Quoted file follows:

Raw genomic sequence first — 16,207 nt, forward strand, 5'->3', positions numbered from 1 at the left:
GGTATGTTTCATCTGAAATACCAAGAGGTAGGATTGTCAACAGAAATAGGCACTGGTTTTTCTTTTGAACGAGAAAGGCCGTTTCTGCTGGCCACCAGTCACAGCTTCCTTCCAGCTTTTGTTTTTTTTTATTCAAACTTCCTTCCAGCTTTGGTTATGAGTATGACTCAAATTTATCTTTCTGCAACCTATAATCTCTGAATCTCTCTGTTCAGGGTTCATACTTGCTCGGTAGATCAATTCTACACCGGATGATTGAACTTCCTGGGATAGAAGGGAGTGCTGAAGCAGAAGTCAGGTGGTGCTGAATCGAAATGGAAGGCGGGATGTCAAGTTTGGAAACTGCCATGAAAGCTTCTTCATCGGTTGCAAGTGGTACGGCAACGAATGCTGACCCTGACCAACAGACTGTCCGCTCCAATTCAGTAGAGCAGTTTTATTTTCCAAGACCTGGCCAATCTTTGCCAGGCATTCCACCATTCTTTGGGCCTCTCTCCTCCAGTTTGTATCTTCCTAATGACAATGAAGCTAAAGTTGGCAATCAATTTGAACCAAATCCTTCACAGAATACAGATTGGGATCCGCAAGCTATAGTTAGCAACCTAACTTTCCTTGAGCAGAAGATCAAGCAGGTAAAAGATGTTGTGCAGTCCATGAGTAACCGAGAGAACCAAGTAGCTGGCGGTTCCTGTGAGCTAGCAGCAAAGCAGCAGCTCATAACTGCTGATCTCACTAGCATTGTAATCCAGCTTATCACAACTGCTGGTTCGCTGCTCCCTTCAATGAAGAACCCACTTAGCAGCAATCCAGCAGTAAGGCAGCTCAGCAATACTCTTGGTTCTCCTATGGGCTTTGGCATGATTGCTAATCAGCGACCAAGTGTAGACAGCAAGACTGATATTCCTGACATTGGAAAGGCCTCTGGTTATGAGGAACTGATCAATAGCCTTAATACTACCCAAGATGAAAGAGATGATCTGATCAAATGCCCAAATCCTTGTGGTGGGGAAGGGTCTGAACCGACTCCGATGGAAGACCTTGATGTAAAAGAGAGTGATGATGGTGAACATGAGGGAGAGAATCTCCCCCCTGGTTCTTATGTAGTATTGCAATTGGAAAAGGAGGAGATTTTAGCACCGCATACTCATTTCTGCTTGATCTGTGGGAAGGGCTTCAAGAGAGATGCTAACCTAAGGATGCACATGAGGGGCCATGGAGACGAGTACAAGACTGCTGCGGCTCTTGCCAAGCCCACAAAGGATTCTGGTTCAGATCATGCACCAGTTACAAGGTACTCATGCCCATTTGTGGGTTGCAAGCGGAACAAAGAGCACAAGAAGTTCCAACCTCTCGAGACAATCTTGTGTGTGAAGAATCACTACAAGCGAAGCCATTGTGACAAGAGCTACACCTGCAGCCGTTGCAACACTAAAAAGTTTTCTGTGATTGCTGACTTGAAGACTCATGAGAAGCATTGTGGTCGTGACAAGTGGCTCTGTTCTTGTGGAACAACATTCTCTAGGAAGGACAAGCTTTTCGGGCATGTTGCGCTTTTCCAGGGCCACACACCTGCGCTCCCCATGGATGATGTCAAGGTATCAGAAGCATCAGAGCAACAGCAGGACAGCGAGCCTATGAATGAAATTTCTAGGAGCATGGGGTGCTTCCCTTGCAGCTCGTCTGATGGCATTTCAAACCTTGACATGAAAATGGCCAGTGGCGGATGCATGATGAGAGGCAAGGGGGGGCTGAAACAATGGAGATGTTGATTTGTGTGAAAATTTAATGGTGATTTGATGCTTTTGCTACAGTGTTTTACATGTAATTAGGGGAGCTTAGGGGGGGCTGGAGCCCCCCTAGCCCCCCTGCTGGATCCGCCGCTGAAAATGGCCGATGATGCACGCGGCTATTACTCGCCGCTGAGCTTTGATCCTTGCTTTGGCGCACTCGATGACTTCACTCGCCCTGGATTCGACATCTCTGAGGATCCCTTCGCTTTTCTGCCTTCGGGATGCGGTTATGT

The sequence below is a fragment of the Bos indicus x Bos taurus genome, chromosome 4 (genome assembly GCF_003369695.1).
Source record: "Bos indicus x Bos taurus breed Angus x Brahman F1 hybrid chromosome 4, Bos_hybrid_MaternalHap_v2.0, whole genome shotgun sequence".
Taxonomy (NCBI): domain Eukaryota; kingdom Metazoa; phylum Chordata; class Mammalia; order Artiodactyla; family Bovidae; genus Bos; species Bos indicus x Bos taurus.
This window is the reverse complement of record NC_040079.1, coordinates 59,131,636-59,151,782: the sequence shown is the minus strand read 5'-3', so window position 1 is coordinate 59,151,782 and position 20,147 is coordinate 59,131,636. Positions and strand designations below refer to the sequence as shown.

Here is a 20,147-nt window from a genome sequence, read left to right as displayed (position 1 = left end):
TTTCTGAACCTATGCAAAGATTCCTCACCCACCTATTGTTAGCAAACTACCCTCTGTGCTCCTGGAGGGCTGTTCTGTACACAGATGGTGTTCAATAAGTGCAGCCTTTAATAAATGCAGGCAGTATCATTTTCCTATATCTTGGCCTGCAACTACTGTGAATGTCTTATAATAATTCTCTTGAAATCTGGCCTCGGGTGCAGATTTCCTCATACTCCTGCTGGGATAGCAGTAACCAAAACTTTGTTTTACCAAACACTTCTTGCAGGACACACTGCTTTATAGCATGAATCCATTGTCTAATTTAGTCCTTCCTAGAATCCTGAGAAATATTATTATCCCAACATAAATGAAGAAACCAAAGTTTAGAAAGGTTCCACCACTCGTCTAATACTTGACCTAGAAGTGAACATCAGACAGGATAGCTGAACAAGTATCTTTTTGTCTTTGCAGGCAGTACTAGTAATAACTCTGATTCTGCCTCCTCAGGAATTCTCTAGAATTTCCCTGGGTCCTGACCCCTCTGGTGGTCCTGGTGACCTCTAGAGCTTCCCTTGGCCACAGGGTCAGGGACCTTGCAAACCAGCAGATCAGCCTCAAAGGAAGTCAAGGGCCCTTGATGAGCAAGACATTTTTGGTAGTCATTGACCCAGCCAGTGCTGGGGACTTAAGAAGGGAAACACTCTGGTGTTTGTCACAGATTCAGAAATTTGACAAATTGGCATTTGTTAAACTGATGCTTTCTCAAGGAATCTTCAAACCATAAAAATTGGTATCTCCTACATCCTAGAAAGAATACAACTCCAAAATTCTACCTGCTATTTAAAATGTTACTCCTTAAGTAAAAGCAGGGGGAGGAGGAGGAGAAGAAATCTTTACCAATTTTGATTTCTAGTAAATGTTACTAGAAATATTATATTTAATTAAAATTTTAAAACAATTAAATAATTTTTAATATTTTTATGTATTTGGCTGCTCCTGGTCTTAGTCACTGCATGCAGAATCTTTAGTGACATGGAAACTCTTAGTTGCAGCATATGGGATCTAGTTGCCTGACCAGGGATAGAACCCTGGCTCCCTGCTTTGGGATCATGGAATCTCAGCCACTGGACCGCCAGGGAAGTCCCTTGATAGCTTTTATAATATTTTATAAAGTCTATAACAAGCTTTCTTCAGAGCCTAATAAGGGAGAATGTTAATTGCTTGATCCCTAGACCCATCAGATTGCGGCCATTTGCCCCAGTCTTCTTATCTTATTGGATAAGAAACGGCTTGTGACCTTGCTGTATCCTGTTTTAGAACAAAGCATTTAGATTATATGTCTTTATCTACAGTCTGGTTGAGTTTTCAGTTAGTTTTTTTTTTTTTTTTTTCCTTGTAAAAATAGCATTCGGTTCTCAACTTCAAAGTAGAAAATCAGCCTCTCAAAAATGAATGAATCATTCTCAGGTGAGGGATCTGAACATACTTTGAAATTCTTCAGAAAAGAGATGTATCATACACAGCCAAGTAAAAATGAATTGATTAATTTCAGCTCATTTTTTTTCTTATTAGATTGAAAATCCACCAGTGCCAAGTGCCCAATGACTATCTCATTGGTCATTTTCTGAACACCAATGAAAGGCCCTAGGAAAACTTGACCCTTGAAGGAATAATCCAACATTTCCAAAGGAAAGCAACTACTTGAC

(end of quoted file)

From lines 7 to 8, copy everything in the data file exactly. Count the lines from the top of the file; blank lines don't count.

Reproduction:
Here is a 20,147-nt window from a genome sequence, read left to right as displayed (position 1 = left end):
TTTCTGAACCTATGCAAAGATTCCTCACCCACCTATTGTTAGCAAACTACCCTCTGTGCTCCTGGAGGGCTGTTCTGTACACAGATGGTGTTCAATAAGTGCAGCCTTTAATAAATGCAGGCAGTATCATTTTCCTATATCTTGGCCTGCAACTACTGTGAATGTCTTATAATAATTCTCTTGAAATCTGGCCTCGGGTGCAGATTTCCTCATACTCCTGCTGGGATAGCAGTAACCAAAACTTTGTTTTACCAAACACTTCTTGCAGGACACACTGCTTTATAGCATGAATCCATTGTCTAATTTAGTCCTTCCTAGAATCCTGAGAAATATTATTATCCCAACATAAATGAAGAAACCAAAGTTTAGAAAGGTTCCACCACTCGTCTAATACTTGACCTAGAAGTGAACATCAGACAGGATAGCTGAACAAGTATCTTTTTGTCTTTGCAGGCAGTACTAGTAATAACTCTGATTCTGCCTCCTCAGGAATTCTCTAGAATTTCCCTGGGTCCTGACCCCTCTGGTGGTCCTGGTGACCTCTAGAGCTTCCCTTGGCCACAGGGTCAGGGACCTTGCAAACCAGCAGATCAGCCTCAAAGGAAGTCAAGGGCCCTTGATGAGCAAGACATTTTTGGTAGTCATTGACCCAGCCAGTGCTGGGGACTTAAGAAGGGAAACACTCTGGTGTTTGTCACAGATTCAGAAATTTGACAAATTGGCATTTGTTAAACTGATGCTTTCTCAAGGAATCTTCAAACCATAAAAATTGGTATCTCCTACATCCTAGAAAGAATACAACTCCAAAATTCTACCTGCTATTTAAAATGTTACTCCTTAAGTAAAAGCAGGGGGAGGAGGAGGAGAAGAAATCTTTACCAATTTTGATTTCTAGTAAATGTTACTAGAAATATTATATTTAATTAAAATTTTAAAACAATTAAATAATTTTTAATATTTTTATGTATTTGGCTGCTCCTGGTCTTAGTCACTGCATGCAGAATCTTTAGTGACATGGAAACTCTTAGTTGCAGCATATGGGATCTAGTTGCCTGACCAGGGATAGAACCCTGGCTCCCTGCTTTGGGATCATGGAATCTCAGCCACTGGACCGCCAGGGAAGTCCCTTGATAGCTTTTATAATATTTTATAAAGTCTATAACAAGCTTTCTTCAGAGCCTAATAAGGGAGAATGTTAATTGCTTGATCCCTAGACCCATCAGATTGCGGCCATTTGCCCCAGTCTTCTTATCTTATTGGATAAGAAACGGCTTGTGACCTTGCTGTATCCTGTTTTAGAACAAAGCATTTAGATTATATGTCTTTATCTACAGTCTGGTTGAGTTTTCAGTTAGTTTTTTTTTTTTTTTTTTCCTTGTAAAAATAGCATTCGGTTCTCAACTTCAAAGTAGAAAATCAGCCTCTCAAAAATGAATGAATCATTCTCAGGTGAGGGATCTGAACATACTTTGAAATTCTTCAGAAAAGAGATGTATCATACACAGCCAAGTAAAAATGAATTGATTAATTTCAGCTCATTTTTTTTCTTATTAGATTGAAAATCCACCAGTGCCAAGTGCCCAATGACTATCTCATTGGTCATTTTCTGAACACCAATGAAAGGCCCTAGGAAAACTTGACCCTTGAAGGAATAATCCAACATTTCCAAAGGAAAGCAACTACTTGAC